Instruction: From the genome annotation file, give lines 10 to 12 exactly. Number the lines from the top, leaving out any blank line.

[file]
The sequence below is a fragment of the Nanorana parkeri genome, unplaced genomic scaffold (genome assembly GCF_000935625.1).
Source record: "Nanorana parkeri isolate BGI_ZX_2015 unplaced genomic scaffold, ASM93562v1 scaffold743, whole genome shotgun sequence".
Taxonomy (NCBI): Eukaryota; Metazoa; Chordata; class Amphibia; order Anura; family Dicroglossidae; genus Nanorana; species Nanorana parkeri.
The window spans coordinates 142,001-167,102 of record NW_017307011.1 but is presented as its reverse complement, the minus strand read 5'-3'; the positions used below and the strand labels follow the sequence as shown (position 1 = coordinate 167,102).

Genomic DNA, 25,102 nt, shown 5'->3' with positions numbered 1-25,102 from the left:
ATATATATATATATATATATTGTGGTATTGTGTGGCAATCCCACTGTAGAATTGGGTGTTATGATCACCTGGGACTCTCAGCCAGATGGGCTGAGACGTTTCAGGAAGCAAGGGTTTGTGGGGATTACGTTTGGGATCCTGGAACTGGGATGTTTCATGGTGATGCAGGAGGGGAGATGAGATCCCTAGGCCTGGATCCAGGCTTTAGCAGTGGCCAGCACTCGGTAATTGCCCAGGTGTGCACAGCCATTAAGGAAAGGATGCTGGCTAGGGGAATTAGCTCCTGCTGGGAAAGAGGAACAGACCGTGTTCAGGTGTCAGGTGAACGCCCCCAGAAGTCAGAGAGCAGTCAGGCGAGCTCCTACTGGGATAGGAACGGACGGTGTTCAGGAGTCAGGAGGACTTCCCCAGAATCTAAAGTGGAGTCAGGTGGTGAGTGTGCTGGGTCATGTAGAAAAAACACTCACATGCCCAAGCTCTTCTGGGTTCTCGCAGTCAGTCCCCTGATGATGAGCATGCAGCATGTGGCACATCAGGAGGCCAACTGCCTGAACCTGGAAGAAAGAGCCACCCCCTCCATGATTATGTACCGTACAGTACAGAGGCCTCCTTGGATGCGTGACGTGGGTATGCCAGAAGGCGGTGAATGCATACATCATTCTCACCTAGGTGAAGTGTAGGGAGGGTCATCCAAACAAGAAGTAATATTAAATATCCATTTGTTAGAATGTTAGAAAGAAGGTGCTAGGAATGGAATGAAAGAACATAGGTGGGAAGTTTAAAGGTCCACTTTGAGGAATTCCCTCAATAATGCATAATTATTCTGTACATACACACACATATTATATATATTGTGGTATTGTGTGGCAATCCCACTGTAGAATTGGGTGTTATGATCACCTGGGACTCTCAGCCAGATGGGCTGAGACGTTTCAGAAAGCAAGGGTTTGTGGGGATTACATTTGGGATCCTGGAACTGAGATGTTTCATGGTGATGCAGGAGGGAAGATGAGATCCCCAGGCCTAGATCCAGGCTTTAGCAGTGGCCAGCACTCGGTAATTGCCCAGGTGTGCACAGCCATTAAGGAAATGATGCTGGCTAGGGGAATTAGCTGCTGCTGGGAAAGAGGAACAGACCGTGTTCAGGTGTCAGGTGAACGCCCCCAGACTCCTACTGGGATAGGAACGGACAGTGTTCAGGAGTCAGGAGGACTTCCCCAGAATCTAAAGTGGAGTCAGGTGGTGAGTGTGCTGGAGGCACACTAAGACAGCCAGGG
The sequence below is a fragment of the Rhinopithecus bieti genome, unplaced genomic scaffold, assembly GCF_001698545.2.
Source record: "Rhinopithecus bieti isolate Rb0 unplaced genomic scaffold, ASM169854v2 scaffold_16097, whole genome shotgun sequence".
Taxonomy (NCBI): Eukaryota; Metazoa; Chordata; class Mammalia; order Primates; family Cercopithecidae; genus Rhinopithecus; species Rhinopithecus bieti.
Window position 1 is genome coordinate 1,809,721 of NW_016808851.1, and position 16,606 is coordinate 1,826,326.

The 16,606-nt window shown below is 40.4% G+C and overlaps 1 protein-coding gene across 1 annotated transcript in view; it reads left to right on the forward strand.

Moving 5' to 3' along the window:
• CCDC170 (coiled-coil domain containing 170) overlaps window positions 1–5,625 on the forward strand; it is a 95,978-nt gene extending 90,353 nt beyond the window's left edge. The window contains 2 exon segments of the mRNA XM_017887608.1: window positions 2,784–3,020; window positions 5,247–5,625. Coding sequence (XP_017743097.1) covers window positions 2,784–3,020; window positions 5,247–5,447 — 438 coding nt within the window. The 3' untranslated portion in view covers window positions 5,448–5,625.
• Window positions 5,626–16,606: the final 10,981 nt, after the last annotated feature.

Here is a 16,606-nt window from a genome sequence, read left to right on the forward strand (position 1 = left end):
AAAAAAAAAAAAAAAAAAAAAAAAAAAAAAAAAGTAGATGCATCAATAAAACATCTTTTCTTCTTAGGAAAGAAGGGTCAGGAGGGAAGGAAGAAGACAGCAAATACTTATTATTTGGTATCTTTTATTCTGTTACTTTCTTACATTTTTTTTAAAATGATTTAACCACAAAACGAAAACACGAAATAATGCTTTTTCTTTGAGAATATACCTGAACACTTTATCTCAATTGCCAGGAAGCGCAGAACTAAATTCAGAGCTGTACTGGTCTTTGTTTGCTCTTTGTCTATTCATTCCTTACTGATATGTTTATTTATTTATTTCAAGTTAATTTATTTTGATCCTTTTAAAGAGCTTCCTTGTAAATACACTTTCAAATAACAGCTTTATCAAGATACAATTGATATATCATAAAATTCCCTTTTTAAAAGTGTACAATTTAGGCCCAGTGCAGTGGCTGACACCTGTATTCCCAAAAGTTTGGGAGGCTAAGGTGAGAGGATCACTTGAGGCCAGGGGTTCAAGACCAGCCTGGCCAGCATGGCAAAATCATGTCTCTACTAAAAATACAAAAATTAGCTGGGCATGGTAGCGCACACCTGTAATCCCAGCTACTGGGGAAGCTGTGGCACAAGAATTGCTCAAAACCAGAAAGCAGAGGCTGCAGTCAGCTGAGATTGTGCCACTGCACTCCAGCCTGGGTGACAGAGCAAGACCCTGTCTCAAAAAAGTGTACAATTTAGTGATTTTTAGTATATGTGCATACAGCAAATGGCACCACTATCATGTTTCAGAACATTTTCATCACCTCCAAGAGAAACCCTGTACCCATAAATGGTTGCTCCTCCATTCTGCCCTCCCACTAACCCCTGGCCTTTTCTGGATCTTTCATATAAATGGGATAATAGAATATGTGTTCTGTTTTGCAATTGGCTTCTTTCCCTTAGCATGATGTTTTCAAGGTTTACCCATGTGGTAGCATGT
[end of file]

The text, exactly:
Window position 1 is genome coordinate 1,809,721 of NW_016808851.1, and position 16,606 is coordinate 1,826,326.

The 16,606-nt window shown below is 40.4% G+C and overlaps 1 protein-coding gene across 1 annotated transcript in view; it reads left to right on the forward strand.

Moving 5' to 3' along the window: